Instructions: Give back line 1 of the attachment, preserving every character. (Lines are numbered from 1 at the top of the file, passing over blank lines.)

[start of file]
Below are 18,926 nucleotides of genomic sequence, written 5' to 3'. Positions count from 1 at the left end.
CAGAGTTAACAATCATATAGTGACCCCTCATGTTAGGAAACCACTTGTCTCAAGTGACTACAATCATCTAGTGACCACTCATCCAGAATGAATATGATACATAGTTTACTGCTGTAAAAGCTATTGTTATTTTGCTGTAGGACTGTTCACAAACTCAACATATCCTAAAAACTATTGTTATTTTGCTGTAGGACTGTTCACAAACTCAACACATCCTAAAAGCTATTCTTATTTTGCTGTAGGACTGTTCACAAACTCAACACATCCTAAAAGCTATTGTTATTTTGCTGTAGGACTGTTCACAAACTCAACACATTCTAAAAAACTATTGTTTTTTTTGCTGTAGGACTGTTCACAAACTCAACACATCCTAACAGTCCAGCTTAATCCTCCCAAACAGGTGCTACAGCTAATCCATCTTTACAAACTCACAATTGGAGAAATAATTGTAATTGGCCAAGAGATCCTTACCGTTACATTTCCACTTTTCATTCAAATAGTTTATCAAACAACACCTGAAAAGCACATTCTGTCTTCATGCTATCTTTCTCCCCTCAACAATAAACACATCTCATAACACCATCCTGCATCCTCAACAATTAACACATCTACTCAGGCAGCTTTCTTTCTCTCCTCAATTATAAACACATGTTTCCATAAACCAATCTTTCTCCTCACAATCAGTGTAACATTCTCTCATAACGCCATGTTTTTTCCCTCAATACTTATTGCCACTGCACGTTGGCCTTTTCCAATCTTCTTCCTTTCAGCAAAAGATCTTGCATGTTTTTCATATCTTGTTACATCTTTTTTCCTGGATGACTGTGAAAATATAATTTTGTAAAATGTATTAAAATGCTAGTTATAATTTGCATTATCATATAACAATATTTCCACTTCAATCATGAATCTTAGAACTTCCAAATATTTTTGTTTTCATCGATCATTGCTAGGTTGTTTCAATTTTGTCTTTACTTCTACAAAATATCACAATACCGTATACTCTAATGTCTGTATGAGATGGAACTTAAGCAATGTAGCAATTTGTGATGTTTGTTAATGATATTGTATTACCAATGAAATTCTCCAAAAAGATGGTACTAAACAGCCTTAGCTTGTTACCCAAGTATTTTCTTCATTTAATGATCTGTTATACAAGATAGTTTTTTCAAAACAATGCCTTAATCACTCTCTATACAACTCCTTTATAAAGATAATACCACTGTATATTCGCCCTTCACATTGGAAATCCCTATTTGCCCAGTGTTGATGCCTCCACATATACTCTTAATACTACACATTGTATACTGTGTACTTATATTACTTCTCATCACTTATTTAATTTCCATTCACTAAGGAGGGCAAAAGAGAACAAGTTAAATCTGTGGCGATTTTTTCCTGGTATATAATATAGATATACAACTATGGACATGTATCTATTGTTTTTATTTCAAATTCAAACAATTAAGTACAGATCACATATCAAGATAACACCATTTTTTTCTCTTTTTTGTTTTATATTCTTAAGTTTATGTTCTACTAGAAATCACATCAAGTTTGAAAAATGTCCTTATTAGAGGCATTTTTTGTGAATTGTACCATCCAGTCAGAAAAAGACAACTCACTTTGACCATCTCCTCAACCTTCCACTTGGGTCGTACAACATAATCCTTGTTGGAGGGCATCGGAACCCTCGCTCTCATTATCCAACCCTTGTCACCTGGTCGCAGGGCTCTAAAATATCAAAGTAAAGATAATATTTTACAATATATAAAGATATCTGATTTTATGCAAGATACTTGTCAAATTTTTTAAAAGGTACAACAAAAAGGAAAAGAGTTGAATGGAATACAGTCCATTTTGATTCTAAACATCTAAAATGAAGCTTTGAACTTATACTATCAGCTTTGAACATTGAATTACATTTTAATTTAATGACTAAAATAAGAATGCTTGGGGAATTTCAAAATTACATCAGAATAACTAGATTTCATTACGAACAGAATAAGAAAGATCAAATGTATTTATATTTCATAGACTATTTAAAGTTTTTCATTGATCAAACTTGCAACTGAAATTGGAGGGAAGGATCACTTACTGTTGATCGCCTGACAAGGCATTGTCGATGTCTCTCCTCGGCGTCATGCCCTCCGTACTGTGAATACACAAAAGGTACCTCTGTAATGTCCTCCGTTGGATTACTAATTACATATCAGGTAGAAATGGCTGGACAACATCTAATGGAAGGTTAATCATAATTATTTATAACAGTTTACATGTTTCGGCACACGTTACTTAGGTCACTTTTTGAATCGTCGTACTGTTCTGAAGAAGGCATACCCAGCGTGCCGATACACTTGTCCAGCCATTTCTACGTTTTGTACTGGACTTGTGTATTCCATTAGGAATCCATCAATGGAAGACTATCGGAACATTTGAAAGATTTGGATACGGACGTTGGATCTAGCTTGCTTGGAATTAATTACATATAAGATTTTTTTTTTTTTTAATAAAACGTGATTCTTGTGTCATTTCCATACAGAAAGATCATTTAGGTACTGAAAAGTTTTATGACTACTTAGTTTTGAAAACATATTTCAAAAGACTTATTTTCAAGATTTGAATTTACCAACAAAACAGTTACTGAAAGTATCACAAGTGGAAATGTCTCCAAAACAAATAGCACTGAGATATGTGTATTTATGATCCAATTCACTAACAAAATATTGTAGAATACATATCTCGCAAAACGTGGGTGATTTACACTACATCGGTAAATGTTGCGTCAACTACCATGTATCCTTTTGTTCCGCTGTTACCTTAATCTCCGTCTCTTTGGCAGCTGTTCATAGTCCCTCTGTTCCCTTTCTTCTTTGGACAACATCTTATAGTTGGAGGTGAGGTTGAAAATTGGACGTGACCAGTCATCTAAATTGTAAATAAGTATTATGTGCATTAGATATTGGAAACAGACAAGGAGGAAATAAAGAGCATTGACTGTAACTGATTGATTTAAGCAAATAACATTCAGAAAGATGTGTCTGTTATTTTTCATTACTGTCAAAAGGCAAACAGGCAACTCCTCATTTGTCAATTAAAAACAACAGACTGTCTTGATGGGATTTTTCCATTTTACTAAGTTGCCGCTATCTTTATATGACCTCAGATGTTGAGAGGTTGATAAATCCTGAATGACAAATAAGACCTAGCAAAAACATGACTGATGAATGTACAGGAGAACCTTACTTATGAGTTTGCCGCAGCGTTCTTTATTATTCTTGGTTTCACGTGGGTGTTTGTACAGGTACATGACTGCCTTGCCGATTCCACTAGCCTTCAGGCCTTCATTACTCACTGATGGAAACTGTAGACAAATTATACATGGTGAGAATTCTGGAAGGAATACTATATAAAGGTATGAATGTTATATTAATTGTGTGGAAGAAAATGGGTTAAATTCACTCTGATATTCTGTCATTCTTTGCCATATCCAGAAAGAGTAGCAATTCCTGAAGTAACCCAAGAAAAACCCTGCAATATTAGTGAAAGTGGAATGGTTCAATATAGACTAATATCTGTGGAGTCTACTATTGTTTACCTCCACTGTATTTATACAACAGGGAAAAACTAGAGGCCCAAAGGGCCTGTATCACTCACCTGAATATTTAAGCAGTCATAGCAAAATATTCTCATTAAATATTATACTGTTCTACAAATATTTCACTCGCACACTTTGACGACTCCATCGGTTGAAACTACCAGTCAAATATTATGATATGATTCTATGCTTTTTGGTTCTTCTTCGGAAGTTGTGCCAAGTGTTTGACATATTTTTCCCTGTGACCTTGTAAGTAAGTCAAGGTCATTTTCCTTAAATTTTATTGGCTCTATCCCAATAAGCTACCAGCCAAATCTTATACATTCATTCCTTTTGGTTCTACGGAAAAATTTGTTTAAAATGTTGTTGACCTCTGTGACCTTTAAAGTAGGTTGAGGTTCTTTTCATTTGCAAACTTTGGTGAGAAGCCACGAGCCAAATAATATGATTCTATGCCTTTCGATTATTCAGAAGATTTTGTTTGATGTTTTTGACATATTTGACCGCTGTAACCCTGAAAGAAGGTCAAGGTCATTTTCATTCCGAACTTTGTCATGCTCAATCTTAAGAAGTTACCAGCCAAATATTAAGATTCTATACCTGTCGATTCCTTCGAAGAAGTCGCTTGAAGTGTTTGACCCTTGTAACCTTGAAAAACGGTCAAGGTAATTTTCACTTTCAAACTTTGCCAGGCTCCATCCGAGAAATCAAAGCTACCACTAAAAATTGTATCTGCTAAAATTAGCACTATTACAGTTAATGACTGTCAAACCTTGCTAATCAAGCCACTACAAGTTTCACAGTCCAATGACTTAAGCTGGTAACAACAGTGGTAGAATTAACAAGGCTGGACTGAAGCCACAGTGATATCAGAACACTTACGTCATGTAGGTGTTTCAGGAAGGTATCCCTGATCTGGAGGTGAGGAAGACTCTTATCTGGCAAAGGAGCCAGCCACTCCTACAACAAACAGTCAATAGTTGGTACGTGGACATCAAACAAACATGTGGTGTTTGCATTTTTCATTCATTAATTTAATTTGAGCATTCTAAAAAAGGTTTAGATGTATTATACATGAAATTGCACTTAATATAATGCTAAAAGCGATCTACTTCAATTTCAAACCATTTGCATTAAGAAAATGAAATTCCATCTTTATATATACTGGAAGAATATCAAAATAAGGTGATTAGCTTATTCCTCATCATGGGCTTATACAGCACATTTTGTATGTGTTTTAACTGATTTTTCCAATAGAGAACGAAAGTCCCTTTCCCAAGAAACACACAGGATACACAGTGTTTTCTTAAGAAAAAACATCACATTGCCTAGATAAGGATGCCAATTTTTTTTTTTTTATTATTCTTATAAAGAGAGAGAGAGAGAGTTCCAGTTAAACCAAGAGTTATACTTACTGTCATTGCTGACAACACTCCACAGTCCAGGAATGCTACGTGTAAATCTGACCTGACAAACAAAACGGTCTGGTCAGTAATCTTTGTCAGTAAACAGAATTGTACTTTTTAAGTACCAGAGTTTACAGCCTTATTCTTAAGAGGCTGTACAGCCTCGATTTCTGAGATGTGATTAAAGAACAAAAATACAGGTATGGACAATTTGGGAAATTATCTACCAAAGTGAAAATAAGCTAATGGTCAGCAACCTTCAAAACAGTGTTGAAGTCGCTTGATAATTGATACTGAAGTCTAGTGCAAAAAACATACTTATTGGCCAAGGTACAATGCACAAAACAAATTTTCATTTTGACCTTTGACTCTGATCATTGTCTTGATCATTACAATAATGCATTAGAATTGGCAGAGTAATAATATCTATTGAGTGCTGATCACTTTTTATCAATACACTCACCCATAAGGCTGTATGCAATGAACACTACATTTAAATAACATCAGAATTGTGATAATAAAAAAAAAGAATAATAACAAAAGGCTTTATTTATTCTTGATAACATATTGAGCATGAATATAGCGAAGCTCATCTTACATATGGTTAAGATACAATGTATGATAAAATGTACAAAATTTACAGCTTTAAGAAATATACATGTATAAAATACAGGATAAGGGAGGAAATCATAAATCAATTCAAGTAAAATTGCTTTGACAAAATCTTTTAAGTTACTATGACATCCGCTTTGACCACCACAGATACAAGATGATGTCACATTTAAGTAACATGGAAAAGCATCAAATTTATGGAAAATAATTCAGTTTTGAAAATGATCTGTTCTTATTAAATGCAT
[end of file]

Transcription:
Below are 18,926 nucleotides of genomic sequence, written 5' to 3'. Positions count from 1 at the left end.